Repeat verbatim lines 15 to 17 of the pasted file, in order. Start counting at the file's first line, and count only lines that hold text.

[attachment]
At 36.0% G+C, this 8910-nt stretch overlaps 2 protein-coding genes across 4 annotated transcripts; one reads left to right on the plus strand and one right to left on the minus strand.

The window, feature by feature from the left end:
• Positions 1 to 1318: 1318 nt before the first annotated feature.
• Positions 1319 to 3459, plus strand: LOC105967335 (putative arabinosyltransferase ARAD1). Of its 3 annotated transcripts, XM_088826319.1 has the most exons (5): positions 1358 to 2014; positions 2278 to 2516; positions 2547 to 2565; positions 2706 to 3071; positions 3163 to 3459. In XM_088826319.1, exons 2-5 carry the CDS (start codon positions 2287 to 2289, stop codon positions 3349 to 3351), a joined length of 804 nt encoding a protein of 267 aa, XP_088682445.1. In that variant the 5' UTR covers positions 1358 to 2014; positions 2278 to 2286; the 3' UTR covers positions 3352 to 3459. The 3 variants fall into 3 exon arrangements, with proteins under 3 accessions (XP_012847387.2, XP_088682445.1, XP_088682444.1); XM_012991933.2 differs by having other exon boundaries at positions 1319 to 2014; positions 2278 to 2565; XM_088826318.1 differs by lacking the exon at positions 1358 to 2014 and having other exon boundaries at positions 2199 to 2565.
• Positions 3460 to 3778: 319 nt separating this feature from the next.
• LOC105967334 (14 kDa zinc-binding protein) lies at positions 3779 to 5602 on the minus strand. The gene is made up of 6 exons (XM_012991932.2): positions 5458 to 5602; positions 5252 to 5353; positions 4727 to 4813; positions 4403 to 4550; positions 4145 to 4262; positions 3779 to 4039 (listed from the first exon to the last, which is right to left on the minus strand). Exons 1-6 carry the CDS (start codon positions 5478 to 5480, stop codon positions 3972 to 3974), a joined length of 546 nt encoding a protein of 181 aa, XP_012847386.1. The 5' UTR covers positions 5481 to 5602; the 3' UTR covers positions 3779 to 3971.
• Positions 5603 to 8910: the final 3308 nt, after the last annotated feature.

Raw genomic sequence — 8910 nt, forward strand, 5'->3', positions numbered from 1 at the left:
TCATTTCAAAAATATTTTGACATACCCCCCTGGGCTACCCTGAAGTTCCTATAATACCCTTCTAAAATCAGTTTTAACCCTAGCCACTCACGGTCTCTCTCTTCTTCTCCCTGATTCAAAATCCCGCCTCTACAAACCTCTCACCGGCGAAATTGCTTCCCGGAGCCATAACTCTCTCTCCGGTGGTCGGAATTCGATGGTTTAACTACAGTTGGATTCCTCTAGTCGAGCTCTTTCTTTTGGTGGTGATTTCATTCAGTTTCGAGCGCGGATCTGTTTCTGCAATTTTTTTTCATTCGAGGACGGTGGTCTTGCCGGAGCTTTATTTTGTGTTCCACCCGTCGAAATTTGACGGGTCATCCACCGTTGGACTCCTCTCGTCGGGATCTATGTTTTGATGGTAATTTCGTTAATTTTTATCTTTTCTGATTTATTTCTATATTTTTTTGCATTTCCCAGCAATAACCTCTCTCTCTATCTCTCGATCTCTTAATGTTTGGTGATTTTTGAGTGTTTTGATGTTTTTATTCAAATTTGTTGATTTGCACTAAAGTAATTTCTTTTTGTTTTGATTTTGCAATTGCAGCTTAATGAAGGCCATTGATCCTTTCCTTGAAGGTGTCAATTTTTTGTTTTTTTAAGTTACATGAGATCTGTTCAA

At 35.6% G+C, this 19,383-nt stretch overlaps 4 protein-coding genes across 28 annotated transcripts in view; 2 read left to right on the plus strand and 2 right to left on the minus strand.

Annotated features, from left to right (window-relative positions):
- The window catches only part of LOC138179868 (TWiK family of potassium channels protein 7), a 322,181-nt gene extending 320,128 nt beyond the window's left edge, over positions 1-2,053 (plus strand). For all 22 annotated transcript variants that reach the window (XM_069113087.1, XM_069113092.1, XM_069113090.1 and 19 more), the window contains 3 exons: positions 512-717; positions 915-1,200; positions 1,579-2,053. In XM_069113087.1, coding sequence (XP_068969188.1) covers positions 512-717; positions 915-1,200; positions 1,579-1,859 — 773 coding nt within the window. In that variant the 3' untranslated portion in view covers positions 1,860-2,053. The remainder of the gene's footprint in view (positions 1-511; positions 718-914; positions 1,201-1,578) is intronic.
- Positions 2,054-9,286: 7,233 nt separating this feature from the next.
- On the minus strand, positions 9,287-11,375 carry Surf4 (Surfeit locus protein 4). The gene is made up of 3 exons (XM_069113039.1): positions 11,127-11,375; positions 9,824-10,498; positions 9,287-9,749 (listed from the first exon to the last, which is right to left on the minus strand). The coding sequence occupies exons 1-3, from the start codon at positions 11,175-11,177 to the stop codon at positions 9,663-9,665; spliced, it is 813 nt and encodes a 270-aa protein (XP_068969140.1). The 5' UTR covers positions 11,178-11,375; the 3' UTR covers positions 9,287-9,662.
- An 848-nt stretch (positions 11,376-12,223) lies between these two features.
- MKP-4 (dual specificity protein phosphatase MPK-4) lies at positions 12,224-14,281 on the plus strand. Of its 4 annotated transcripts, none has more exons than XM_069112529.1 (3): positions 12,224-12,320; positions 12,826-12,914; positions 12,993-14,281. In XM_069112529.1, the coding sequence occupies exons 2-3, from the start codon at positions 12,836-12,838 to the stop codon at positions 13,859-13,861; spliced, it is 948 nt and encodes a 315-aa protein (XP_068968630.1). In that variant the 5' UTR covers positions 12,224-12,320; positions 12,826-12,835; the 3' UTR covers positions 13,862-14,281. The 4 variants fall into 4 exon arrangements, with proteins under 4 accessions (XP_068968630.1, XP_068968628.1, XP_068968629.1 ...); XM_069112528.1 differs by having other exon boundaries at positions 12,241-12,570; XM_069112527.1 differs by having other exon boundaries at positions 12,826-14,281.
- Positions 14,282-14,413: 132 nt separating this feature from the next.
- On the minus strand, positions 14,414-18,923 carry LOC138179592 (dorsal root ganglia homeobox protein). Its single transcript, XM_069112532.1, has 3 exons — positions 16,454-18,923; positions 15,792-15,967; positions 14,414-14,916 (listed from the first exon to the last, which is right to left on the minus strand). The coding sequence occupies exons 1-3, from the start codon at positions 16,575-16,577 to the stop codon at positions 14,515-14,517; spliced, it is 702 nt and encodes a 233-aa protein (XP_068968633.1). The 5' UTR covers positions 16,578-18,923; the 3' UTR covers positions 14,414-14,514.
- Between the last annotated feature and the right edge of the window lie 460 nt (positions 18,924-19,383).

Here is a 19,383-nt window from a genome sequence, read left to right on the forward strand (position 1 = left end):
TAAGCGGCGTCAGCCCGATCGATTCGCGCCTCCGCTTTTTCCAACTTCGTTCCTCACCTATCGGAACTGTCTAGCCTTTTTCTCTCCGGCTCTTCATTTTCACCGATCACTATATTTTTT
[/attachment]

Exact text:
- An 848-nt stretch (positions 11,376-12,223) lies between these two features.
- MKP-4 (dual specificity protein phosphatase MPK-4) lies at positions 12,224-14,281 on the plus strand. Of its 4 annotated transcripts, none has more exons than XM_069112529.1 (3): positions 12,224-12,320; positions 12,826-12,914; positions 12,993-14,281. In XM_069112529.1, the coding sequence occupies exons 2-3, from the start codon at positions 12,836-12,838 to the stop codon at positions 13,859-13,861; spliced, it is 948 nt and encodes a 315-aa protein (XP_068968630.1). In that variant the 5' UTR covers positions 12,224-12,320; positions 12,826-12,835; the 3' UTR covers positions 13,862-14,281. The 4 variants fall into 4 exon arrangements, with proteins under 4 accessions (XP_068968630.1, XP_068968628.1, XP_068968629.1 ...); XM_069112528.1 differs by having other exon boundaries at positions 12,241-12,570; XM_069112527.1 differs by having other exon boundaries at positions 12,826-14,281.
- Positions 14,282-14,413: 132 nt separating this feature from the next.